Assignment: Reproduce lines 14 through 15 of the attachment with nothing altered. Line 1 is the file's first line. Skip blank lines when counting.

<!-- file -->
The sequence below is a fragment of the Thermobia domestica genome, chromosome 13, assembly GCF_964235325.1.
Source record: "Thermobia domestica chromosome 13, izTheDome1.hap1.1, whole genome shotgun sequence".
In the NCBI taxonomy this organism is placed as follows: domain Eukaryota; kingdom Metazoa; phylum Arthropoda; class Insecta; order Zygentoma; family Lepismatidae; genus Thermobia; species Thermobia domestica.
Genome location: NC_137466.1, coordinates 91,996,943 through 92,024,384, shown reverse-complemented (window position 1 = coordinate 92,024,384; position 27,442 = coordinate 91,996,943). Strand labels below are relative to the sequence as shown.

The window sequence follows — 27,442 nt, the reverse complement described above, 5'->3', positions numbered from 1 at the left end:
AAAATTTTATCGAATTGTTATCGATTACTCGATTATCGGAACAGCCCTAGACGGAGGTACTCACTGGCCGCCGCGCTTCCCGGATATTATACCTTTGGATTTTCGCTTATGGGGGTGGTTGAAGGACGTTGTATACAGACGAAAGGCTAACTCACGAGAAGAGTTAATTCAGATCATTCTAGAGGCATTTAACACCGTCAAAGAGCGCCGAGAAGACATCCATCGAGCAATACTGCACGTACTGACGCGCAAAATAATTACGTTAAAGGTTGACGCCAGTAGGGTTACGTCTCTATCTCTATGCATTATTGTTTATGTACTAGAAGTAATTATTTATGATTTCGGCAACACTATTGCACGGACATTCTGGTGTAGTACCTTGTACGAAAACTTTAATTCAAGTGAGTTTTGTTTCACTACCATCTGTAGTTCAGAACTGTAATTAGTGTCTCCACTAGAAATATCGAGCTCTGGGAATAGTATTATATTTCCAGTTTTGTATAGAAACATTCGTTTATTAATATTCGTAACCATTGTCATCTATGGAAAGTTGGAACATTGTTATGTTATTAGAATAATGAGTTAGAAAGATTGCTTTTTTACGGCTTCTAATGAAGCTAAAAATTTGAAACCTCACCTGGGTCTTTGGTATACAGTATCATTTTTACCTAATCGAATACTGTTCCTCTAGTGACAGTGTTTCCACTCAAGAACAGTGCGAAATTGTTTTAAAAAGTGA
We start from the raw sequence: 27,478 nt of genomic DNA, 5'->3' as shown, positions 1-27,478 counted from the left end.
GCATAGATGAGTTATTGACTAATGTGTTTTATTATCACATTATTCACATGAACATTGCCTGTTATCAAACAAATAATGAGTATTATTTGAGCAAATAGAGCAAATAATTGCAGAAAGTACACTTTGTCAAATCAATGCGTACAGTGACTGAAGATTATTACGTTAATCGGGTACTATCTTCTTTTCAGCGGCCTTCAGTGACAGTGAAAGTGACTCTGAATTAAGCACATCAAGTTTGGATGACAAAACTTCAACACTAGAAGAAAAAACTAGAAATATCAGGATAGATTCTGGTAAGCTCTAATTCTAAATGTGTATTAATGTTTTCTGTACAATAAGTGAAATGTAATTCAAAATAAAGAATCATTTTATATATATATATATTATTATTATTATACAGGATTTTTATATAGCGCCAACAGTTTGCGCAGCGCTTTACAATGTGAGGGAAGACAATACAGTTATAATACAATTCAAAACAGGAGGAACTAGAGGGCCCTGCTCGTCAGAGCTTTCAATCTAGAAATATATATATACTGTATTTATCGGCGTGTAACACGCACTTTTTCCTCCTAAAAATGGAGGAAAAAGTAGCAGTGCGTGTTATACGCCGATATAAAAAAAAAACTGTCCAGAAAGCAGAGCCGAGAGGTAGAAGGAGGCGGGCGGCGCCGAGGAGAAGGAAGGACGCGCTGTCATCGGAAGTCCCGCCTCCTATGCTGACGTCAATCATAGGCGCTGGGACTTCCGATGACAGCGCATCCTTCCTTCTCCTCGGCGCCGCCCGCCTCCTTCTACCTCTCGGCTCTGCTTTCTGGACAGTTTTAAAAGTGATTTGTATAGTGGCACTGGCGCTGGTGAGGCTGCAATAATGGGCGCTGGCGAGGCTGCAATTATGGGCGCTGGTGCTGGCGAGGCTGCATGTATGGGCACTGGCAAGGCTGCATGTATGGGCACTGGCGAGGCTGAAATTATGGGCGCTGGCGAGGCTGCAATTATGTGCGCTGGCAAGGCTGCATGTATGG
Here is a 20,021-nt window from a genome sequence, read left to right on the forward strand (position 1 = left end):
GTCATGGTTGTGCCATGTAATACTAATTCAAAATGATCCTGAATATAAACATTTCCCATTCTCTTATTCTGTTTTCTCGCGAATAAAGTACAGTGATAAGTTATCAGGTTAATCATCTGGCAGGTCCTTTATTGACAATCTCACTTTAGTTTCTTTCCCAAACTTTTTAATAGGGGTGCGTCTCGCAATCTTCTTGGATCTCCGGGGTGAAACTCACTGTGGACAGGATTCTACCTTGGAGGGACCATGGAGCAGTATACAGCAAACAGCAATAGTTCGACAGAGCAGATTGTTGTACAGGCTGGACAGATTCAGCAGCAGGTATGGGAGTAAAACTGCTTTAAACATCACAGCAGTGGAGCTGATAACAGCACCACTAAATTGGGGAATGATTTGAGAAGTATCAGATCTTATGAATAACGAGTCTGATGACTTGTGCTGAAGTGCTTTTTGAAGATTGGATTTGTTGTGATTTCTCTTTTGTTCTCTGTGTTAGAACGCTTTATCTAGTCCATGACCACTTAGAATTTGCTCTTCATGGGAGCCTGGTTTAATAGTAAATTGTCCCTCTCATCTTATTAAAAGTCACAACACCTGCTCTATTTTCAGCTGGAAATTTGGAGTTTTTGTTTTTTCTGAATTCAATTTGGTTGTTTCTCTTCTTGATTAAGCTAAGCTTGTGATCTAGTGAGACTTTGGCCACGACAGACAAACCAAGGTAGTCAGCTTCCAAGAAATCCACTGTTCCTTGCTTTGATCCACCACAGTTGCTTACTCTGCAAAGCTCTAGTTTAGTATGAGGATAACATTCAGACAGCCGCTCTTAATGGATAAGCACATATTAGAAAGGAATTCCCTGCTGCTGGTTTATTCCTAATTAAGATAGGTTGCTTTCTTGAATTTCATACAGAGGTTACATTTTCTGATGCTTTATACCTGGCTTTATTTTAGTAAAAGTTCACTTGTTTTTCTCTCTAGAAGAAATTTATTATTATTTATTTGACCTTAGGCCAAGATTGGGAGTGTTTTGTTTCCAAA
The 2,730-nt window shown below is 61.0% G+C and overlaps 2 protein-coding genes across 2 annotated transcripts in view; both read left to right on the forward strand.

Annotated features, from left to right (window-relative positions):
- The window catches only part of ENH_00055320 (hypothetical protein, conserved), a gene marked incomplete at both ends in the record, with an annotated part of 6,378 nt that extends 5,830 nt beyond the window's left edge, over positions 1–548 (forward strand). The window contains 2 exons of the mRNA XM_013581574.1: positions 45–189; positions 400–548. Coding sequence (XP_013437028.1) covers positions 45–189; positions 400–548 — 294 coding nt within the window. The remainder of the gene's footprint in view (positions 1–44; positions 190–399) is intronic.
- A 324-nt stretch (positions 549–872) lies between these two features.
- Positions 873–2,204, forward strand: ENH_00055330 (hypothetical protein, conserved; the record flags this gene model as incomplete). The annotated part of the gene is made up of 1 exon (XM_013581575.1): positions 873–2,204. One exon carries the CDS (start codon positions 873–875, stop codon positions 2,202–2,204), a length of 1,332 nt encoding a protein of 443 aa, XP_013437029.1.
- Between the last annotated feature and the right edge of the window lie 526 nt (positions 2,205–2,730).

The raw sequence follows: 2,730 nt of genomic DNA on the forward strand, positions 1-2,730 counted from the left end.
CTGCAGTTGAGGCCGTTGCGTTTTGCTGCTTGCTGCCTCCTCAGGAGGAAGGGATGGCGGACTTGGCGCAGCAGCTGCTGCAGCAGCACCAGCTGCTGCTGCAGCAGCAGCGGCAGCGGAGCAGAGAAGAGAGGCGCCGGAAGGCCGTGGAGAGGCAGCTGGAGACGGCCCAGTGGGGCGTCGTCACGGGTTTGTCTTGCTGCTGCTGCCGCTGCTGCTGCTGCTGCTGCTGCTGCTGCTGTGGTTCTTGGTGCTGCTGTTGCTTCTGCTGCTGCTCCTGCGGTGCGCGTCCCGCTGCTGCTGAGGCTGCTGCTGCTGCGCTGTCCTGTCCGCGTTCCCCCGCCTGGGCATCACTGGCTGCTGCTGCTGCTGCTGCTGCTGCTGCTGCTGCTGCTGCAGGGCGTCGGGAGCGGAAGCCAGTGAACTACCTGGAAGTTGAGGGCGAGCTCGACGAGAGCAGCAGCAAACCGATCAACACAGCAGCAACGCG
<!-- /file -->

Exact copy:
- A 324-nt stretch (positions 549–872) lies between these two features.
- Positions 873–2,204, forward strand: ENH_00055330 (hypothetical protein, conserved; the record flags this gene model as incomplete). The annotated part of the gene is made up of 1 exon (XM_013581575.1): positions 873–2,204. One exon carries the CDS (start codon positions 873–875, stop codon positions 2,202–2,204), a length of 1,332 nt encoding a protein of 443 aa, XP_013437029.1.